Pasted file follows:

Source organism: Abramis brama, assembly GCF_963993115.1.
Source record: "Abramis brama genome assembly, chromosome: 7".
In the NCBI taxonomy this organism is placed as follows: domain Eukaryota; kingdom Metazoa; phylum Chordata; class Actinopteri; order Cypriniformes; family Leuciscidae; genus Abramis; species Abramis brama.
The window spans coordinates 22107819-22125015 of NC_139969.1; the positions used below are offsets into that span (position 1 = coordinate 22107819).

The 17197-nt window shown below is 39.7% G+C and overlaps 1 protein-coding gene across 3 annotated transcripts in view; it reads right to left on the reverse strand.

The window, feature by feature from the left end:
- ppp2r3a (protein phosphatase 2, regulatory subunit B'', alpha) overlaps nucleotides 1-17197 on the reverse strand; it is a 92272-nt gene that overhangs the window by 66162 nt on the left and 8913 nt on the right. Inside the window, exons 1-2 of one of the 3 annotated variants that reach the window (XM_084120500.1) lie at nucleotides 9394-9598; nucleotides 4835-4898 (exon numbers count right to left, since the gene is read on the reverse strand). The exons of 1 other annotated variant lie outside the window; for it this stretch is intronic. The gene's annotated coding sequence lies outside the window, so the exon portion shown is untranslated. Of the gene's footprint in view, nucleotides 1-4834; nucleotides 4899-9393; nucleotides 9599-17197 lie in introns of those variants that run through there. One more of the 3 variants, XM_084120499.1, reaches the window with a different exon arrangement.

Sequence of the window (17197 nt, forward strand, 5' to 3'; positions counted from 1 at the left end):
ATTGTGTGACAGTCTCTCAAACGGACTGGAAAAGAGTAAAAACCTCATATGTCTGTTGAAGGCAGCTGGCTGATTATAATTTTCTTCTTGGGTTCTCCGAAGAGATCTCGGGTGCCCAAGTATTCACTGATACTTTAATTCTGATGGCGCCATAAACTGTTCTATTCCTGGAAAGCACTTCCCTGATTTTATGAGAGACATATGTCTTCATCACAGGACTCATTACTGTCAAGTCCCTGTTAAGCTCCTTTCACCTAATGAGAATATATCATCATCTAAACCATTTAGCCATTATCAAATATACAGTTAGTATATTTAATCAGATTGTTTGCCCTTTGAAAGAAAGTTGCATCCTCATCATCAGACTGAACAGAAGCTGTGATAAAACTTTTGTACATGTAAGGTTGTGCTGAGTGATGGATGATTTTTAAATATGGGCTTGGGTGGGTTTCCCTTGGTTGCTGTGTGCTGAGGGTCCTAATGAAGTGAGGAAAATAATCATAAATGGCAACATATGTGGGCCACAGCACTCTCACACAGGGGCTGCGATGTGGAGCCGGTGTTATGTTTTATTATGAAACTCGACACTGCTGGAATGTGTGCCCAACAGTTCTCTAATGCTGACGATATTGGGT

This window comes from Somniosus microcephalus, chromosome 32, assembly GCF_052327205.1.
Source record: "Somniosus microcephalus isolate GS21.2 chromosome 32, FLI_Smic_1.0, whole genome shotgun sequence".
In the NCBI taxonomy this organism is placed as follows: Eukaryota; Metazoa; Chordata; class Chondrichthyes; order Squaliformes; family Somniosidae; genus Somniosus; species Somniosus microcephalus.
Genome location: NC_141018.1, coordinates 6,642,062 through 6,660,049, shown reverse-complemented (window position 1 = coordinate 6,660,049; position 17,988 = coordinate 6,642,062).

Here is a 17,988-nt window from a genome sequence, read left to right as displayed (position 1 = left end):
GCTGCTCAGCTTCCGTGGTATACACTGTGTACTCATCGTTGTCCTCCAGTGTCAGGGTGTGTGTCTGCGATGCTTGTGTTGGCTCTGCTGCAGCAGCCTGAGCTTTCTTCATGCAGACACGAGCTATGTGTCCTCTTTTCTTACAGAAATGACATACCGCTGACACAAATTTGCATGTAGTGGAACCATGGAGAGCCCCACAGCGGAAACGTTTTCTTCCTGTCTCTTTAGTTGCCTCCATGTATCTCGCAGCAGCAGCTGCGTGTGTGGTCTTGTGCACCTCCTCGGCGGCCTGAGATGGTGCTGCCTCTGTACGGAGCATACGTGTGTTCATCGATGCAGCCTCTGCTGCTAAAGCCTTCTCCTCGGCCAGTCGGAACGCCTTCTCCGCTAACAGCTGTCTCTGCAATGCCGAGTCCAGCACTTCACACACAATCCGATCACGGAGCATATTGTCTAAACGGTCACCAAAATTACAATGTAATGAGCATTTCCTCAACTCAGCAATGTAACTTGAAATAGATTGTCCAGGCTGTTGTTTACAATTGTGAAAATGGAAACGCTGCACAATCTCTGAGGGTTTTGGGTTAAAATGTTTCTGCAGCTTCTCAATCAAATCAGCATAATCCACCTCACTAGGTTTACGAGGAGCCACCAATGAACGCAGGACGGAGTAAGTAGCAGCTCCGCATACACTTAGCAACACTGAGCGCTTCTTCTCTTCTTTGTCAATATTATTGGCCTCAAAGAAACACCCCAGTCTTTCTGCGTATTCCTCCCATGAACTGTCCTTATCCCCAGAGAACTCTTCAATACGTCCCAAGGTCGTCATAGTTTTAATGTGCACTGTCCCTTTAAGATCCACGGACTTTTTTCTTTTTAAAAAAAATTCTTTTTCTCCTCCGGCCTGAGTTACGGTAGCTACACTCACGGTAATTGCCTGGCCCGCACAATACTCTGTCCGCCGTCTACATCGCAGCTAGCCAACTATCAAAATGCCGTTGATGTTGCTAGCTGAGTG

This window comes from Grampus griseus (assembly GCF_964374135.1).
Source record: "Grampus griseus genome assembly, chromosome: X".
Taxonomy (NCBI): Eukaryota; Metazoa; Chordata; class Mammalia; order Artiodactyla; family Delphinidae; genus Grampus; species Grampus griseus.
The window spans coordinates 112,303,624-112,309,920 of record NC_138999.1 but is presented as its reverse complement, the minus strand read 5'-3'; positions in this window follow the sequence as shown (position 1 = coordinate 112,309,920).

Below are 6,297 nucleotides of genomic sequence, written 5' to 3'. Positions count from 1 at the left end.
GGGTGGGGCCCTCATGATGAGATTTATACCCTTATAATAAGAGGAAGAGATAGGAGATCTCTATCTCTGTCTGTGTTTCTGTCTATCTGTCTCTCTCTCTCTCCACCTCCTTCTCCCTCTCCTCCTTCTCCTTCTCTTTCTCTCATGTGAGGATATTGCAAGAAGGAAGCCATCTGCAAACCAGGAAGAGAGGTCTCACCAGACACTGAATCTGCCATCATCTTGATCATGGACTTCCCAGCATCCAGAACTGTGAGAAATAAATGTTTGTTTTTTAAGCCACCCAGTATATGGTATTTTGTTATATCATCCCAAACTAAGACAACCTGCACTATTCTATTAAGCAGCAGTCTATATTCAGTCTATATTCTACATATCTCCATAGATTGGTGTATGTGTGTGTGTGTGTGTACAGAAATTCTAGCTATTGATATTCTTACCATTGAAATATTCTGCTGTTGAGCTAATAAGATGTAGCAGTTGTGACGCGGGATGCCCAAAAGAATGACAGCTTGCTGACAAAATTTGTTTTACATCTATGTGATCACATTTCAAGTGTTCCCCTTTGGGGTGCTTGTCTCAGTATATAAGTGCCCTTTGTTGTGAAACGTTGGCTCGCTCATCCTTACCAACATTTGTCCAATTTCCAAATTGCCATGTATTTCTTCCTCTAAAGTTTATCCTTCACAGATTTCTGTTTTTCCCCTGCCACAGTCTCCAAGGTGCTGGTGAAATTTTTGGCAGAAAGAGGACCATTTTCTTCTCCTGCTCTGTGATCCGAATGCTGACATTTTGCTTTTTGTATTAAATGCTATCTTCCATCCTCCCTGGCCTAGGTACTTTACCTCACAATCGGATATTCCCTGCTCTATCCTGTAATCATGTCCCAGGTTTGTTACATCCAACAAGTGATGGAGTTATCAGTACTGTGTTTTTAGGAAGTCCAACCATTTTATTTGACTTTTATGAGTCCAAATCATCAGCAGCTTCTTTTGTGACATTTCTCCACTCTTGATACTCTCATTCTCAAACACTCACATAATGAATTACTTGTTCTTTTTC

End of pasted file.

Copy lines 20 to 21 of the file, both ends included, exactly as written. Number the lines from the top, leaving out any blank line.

Below are 6,297 nucleotides of genomic sequence, written 5' to 3'. Positions count from 1 at the left end.
GGGTGGGGCCCTCATGATGAGATTTATACCCTTATAATAAGAGGAAGAGATAGGAGATCTCTATCTCTGTCTGTGTTTCTGTCTATCTGTCTCTCTCTCTCTCCACCTCCTTCTCCCTCTCCTCCTTCTCCTTCTCTTTCTCTCATGTGAGGATATTGCAAGAAGGAAGCCATCTGCAAACCAGGAAGAGAGGTCTCACCAGACACTGAATCTGCCATCATCTTGATCATGGACTTCCCAGCATCCAGAACTGTGAGAAATAAATGTTTGTTTTTTAAGCCACCCAGTATATGGTATTTTGTTATATCATCCCAAACTAAGACAACCTGCACTATTCTATTAAGCAGCAGTCTATATTCAGTCTATATTCTACATATCTCCATAGATTGGTGTATGTGTGTGTGTGTGTGTACAGAAATTCTAGCTATTGATATTCTTACCATTGAAATATTCTGCTGTTGAGCTAATAAGATGTAGCAGTTGTGACGCGGGATGCCCAAAAGAATGACAGCTTGCTGACAAAATTTGTTTTACATCTATGTGATCACATTTCAAGTGTTCCCCTTTGGGGTGCTTGTCTCAGTATATAAGTGCCCTTTGTTGTGAAACGTTGGCTCGCTCATCCTTACCAACATTTGTCCAATTTCCAAATTGCCATGTATTTCTTCCTCTAAAGTTTATCCTTCACAGATTTCTGTTTTTCCCCTGCCACAGTCTCCAAGGTGCTGGTGAAATTTTTGGCAGAAAGAGGACCATTTTCTTCTCCTGCTCTGTGATCCGAATGCTGACATTTTGCTTTTTGTATTAAATGCTATCTTCCATCCTCCCTGGCCTAGGTACTTTACCTCACAATCGGATATTCCCTGCTCTATCCTGTAATCATGTCCCAGGTTTGTTACATCCAACAAGTGATGGAGTTATCAGTACTGTGTTTTTAGGAAGTCCAACCATTTTATTTGACTTTTATGAGTCCAAATCATCAGCAGCTTCTTTTGTGACATTTCTCCACTCTTGATACTCTCATTCTCAAACACTCACATAATGAATTACTTGTTCTTTTTC